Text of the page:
These anti-spam tactics include:
- Stricter implementation of filtering policies by service providers,
- Greater adoption by service providers and enterprises of authentication standards such as DKIM and SPF,
- More widespread use of reputation services that check senders’ reputation at the connection level before allowing an email connection to be initiated.
There are several methods spammers use to hijack good reputation, in order to make use of it to deliver their unwanted mail:
- Spammers sign up for thousands of free email accounts, through the use of compromised CAPTCHAs. CAPTCHAs (short for Completely Automated Public Turing test to tell Computers and Humans Apart) are word images used to ensure that a human being is filling out a registration form, as opposed to a machine. Algorithms to break CAPTCHAs are readily available to purchase for illicit use, enabling spammers to generate a nearly unlimited supply of free email accounts from which to send their messages, without intervention.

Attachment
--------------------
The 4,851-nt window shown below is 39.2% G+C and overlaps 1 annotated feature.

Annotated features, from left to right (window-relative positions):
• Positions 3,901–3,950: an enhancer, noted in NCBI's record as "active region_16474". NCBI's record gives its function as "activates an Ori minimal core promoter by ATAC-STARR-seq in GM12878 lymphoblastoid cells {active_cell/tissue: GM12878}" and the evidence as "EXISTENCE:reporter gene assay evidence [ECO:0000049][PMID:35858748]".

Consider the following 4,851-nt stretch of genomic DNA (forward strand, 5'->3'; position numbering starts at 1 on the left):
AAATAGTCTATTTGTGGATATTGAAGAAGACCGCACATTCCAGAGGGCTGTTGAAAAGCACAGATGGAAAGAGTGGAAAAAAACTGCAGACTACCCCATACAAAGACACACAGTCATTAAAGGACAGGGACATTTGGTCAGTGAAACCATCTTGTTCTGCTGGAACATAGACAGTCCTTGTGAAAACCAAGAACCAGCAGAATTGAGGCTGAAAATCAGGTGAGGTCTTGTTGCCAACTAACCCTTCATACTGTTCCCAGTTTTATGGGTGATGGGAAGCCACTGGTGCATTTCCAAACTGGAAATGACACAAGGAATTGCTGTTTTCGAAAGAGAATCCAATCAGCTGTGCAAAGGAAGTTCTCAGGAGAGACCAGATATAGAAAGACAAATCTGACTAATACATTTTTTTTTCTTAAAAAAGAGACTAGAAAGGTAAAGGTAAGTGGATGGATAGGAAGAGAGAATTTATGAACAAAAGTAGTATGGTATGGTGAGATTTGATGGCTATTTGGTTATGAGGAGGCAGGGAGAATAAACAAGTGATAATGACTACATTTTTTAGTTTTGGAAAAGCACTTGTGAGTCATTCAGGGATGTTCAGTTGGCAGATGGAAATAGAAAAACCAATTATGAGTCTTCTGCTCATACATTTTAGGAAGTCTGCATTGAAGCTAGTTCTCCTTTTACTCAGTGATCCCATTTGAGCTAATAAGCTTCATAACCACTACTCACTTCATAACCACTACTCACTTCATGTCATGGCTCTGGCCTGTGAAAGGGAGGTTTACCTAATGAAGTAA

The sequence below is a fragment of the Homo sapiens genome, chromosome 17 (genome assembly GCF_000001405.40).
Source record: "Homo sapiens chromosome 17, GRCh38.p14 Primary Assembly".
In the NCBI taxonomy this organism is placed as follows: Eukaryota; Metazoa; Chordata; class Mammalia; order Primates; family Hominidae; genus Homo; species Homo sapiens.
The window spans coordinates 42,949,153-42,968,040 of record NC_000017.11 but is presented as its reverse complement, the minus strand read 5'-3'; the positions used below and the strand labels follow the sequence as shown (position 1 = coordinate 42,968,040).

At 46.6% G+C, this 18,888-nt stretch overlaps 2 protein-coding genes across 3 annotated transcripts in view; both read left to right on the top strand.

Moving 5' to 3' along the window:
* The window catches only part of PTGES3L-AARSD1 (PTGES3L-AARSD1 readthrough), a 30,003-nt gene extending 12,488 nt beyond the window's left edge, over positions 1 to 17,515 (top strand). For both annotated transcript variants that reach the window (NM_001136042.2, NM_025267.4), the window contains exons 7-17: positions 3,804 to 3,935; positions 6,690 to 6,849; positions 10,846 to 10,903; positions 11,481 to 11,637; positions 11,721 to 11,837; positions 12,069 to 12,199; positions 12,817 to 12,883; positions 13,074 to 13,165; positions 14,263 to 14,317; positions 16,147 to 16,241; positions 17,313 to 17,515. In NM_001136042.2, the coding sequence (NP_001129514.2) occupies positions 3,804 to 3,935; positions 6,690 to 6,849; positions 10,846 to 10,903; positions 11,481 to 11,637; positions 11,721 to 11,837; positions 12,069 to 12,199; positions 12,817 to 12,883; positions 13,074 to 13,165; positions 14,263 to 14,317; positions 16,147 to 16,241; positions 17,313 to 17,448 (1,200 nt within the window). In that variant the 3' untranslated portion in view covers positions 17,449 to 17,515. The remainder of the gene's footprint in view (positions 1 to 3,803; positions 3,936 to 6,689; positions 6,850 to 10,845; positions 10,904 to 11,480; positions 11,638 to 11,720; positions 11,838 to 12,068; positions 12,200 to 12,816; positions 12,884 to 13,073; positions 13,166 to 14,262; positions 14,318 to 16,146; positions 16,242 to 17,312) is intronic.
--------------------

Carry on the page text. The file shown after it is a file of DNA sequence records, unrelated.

- In order to gain access to legitimate email accounts without registering them themselves, widespread phishing attacks can persuade enough unwary users to provide their legitimate credentials to criminals. The extensive outbreaks of this sort to the student populations at various universities were described in the second quarter 2008 trend report.
- Spammers often use legitimate hosting sites to host their illegitimate content. They can also create multiple redirection pages on these sites using compromised CAPTCHAs. Sites put in this awkward position recently include: live.com, tripod.com, and photoshosting.com.
Source: Commtouch Q3 2008 Email Threats Trend Report.
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